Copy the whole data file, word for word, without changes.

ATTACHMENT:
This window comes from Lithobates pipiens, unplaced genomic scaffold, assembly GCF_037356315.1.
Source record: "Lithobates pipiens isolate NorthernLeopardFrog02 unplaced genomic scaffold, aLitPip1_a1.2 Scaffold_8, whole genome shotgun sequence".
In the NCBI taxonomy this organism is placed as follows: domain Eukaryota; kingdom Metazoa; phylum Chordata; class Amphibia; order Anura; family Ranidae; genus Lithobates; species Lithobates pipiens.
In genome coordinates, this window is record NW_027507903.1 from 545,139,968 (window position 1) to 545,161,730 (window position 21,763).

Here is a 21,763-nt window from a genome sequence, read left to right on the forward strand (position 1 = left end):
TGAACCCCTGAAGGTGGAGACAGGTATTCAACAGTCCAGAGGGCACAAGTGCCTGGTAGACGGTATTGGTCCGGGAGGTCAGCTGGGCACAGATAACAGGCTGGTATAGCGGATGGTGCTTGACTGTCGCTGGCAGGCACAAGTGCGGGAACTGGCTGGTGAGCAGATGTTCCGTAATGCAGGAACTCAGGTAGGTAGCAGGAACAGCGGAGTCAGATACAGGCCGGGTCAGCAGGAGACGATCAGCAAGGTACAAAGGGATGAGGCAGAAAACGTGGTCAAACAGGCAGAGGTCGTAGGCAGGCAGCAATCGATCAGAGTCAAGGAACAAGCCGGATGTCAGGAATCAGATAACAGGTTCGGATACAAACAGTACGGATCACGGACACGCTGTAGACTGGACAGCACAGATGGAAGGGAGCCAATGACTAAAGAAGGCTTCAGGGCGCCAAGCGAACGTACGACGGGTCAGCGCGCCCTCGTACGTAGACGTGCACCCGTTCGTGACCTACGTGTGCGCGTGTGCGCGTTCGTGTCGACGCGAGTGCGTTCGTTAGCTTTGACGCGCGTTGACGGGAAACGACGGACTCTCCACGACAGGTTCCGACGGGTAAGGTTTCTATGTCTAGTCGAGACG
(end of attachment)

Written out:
This window comes from Lithobates pipiens, unplaced genomic scaffold, assembly GCF_037356315.1.
Source record: "Lithobates pipiens isolate NorthernLeopardFrog02 unplaced genomic scaffold, aLitPip1_a1.2 Scaffold_8, whole genome shotgun sequence".
In the NCBI taxonomy this organism is placed as follows: domain Eukaryota; kingdom Metazoa; phylum Chordata; class Amphibia; order Anura; family Ranidae; genus Lithobates; species Lithobates pipiens.
In genome coordinates, this window is record NW_027507903.1 from 545,139,968 (window position 1) to 545,161,730 (window position 21,763).

Here is a 21,763-nt window from a genome sequence, read left to right on the forward strand (position 1 = left end):
TGAACCCCTGAAGGTGGAGACAGGTATTCAACAGTCCAGAGGGCACAAGTGCCTGGTAGACGGTATTGGTCCGGGAGGTCAGCTGGGCACAGATAACAGGCTGGTATAGCGGATGGTGCTTGACTGTCGCTGGCAGGCACAAGTGCGGGAACTGGCTGGTGAGCAGATGTTCCGTAATGCAGGAACTCAGGTAGGTAGCAGGAACAGCGGAGTCAGATACAGGCCGGGTCAGCAGGAGACGATCAGCAAGGTACAAAGGGATGAGGCAGAAAACGTGGTCAAACAGGCAGAGGTCGTAGGCAGGCAGCAATCGATCAGAGTCAAGGAACAAGCCGGATGTCAGGAATCAGATAACAGGTTCGGATACAAACAGTACGGATCACGGACACGCTGTAGACTGGACAGCACAGATGGAAGGGAGCCAATGACTAAAGAAGGCTTCAGGGCGCCAAGCGAACGTACGACGGGTCAGCGCGCCCTCGTACGTAGACGTGCACCCGTTCGTGACCTACGTGTGCGCGTGTGCGCGTTCGTGTCGACGCGAGTGCGTTCGTTAGCTTTGACGCGCGTTGACGGGAAACGACGGACTCTCCACGACAGGTTCCGACGGGTAAGGTTTCTATGTCTAGTCGAGACG